Gabriel Landeskog, LW, COL - Everyone's favorite rookie coming into the season, Landeskog did nothing to dispel that in his first NHL game. Although he didn't pick up any points (just like the entire rest of his team, which was shut out by Ty Conklin), he was very active on the ice, recording five shots on goal and laying three hits. This year's second overall pick should continue to see a lot of minutes for a Colorado team that has little else in the way of scoring punch after Matt Duchene, Paul Stastny and Milan Hejduk. Don't come in expecting too much, points-wise, but he looks good for deeper leagues that count hits.
David Savard, D, CLM - Savard has racked up points the past two years, first ripping off 77 in his final year of juniors, then collecting a very impressive 43 in 72 games as a rookie in the AHL last year. Now he finds himself playing with the big boys, and thus far he hasn't looked out of place. The Jackets aren't exactly bringing him along slowly, as they're showing a willingness to give him some power-play time in the short term and he's playing solid minutes despite being on Columbus's third defensive pairing. He's got major long-term upside and could certainly chip in 30 points this year.
Marco Scandella, D, MIN - The Wild have shown major confidence in Scandella, who has just 21 games of NHL experience, but received the second-most ice time on the team in the season opener and answered with a power-play goal. Minnesota will be counting on Scandella to produce from the point with the man advantage, and the relatively unheralded former second-round pick (2008) certainly has the talent and the size to run with the job. Perhaps as importantly, he doesn't have much competition, either.
Tim Erixon, D, NYR - With Brendan Bell sent down, it appears that Erixon has secured himself a spot, at least until Marc Staal gets healthy. The son of old-time Ranger Jan Erixon, he put up 24 points in 48 games in Sweden last year, no small feat for a 19-year-old defenseman in a league dominated by veteran forwards. If all goes according to plan, Staal will return soon and Erixon will get some AHL time, then come back later in the year, when injuries inevitably strike again. His short-term upside is limited by his place on the third defensive pairing and not much power-play time.
Stephane Da Costa, C, OTT - How many things can Da Costa have against him? He's French - not a nation known for its hockey prowess (he's just the sixth French-born player in NHL history). He's undrafted - never helps. He's a smaller guy at 5-11, 180. But there's so much to like here - his consecutive 45-point (in 34 and 33 games) college seasons at Merrimack the last two years, his production in the USHL before that, and in general, the pure offensive skill that Da Costa brings to the table. He scored a power-play goal in Saturday's loss to Toronto and he's a major plus-minus risk on an Ottawa team that could very well be roundly outscored this year, but there's a lot of offensive upside here. Even if he is French, which I'm pretty sure means he hates freedom.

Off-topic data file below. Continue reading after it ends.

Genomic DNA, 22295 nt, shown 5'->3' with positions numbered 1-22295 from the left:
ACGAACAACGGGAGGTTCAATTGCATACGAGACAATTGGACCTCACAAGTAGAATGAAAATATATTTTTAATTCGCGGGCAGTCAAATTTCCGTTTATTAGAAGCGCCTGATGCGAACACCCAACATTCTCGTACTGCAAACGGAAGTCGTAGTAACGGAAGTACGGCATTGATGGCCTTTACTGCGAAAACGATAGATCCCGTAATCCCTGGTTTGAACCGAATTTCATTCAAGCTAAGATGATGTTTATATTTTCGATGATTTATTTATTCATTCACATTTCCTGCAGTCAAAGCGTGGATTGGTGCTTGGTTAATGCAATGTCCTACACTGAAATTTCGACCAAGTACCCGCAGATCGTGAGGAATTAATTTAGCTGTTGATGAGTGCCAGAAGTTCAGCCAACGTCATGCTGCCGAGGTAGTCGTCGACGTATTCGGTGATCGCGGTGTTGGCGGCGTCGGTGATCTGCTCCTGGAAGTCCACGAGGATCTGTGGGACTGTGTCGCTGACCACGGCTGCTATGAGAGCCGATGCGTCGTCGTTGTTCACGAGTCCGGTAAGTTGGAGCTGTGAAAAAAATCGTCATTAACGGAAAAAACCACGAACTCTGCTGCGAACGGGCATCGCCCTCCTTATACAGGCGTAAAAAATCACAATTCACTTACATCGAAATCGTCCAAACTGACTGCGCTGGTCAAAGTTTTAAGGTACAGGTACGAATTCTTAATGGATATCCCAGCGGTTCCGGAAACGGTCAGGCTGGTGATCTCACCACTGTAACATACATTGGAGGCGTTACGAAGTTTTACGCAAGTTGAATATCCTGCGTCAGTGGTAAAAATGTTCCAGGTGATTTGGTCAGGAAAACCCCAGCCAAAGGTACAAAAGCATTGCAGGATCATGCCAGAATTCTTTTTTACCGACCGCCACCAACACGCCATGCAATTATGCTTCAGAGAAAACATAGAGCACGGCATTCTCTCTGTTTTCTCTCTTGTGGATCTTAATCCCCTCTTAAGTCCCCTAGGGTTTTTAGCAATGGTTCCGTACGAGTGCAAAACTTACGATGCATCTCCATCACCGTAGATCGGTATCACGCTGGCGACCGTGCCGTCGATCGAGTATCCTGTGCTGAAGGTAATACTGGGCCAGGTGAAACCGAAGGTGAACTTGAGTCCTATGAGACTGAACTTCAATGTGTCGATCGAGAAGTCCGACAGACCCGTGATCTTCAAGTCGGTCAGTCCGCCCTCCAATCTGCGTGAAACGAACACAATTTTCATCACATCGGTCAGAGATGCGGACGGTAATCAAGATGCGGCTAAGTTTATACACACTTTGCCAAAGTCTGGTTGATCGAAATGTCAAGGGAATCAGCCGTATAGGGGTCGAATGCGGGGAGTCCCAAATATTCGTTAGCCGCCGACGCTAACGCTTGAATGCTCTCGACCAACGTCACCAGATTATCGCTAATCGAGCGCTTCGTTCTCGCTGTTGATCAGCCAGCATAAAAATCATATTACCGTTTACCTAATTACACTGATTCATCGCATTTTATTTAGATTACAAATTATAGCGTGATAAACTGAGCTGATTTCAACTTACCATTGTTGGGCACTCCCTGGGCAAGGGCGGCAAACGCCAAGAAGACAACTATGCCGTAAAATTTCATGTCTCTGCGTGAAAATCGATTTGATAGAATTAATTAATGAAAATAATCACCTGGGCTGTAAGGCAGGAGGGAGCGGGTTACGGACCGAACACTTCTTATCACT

Mika Zibanejad, C, OTT - Just to be clear, that thing about French people hating freedom is a joke. But Zibanejad, the sixth overall pick this year, is no joke, making the Sens' roster out of camp at the tender age of 18. He's packed on some mass since last year, but he's still inexperienced (he has just 33 games of experience in the SEL, including the playoffs, with only 11 points to show for it, and no North American experience at all outside of the first two games of this season), meaning he's like as not to get sent back to Sweden for further development after nine games. He did register an assist on the power play in his NHL debut, though, and it's possible that the Sens, who are rolling with a full-swing youth movement, could hold onto him. So he makes it into the column.
Mark Scheifele, C, WPG - Everyone in Winnipeg is so excited about Scheifele, he makes it into the column as well in spite of the fact that he's probably yet another young kid headed back to juniors. Just 18 years old, he made a huge impact in the preseason, putting up eight points - enough to get himself rostered at least for nine games. He skated a respectable 13:44 in his NHL debut, recording a shot on goal and winning only three of 10 faceoffs. On the bright side, he did break even in plus-minus despite the Jets being blown away, 5-1, by the Habs.
Likely short-timers headed back to juniors after no more than nine games: Brandon Saad, LW, CHI; Ryan Murphy, D, CAR; very possibly Ryan Johansen, C, CLM; Erik Gudbranson, D, FLA; Brett Bulmer, LW, MIN; Ryan Strome, C, NYI; Sean Couturier, C, PHI; Brett Connolly, RW, TAM;
Next week, I'll be back with "The Future to Come" spotlight and the rest of the regular format. Questions? Comments? Favorite prospects you'd like me to discuss? You can contact me here or just post in the comments.